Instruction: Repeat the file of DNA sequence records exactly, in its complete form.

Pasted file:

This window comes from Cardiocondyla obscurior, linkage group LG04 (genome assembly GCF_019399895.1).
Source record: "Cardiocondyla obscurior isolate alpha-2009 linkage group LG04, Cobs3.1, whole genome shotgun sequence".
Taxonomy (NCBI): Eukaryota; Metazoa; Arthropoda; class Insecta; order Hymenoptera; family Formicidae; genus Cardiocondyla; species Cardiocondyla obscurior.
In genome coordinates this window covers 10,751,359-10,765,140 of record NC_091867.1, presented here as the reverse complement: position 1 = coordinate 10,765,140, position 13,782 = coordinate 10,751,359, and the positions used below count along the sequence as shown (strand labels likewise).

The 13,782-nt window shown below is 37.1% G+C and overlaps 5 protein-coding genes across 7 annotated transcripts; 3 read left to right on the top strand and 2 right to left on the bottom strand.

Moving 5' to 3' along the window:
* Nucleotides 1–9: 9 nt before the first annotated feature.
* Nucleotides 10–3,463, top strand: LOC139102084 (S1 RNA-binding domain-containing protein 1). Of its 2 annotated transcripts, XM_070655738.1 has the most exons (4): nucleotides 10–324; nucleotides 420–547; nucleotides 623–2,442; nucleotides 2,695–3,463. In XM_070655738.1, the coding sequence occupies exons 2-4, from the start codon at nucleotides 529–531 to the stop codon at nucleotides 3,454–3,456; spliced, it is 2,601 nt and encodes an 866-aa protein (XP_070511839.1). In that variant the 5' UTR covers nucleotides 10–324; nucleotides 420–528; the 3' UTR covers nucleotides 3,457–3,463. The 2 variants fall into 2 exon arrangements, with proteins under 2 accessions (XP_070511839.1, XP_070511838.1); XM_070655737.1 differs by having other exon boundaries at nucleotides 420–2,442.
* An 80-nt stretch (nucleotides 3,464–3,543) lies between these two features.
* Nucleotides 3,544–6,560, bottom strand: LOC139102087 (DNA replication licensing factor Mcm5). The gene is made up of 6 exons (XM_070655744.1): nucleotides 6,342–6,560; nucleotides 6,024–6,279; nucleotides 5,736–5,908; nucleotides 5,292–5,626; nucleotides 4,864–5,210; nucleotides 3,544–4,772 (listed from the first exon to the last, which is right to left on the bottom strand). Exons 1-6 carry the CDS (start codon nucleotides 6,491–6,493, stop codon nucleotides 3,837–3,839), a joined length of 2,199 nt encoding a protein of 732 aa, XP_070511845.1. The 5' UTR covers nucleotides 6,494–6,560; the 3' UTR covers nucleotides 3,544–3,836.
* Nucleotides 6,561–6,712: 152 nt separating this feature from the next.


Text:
This window comes from Cardiocondyla obscurior, linkage group LG04 (genome assembly GCF_019399895.1).
Source record: "Cardiocondyla obscurior isolate alpha-2009 linkage group LG04, Cobs3.1, whole genome shotgun sequence".
Taxonomy (NCBI): Eukaryota; Metazoa; Arthropoda; class Insecta; order Hymenoptera; family Formicidae; genus Cardiocondyla; species Cardiocondyla obscurior.
In genome coordinates this window covers 10,751,359-10,765,140 of record NC_091867.1, presented here as the reverse complement: position 1 = coordinate 10,765,140, position 13,782 = coordinate 10,751,359, and the positions used below count along the sequence as shown (strand labels likewise).

The 13,782-nt window shown below is 37.1% G+C and overlaps 5 protein-coding genes across 7 annotated transcripts; 3 read left to right on the top strand and 2 right to left on the bottom strand.

Moving 5' to 3' along the window:
* Nucleotides 1–9: 9 nt before the first annotated feature.
* Nucleotides 10–3,463, top strand: LOC139102084 (S1 RNA-binding domain-containing protein 1). Of its 2 annotated transcripts, XM_070655738.1 has the most exons (4): nucleotides 10–324; nucleotides 420–547; nucleotides 623–2,442; nucleotides 2,695–3,463. In XM_070655738.1, the coding sequence occupies exons 2-4, from the start codon at nucleotides 529–531 to the stop codon at nucleotides 3,454–3,456; spliced, it is 2,601 nt and encodes an 866-aa protein (XP_070511839.1). In that variant the 5' UTR covers nucleotides 10–324; nucleotides 420–528; the 3' UTR covers nucleotides 3,457–3,463. The 2 variants fall into 2 exon arrangements, with proteins under 2 accessions (XP_070511839.1, XP_070511838.1); XM_070655737.1 differs by having other exon boundaries at nucleotides 420–2,442.
* An 80-nt stretch (nucleotides 3,464–3,543) lies between these two features.
* Nucleotides 3,544–6,560, bottom strand: LOC139102087 (DNA replication licensing factor Mcm5). The gene is made up of 6 exons (XM_070655744.1): nucleotides 6,342–6,560; nucleotides 6,024–6,279; nucleotides 5,736–5,908; nucleotides 5,292–5,626; nucleotides 4,864–5,210; nucleotides 3,544–4,772 (listed from the first exon to the last, which is right to left on the bottom strand). Exons 1-6 carry the CDS (start codon nucleotides 6,491–6,493, stop codon nucleotides 3,837–3,839), a joined length of 2,199 nt encoding a protein of 732 aa, XP_070511845.1. The 5' UTR covers nucleotides 6,494–6,560; the 3' UTR covers nucleotides 3,544–3,836.
* Nucleotides 6,561–6,712: 152 nt separating this feature from the next.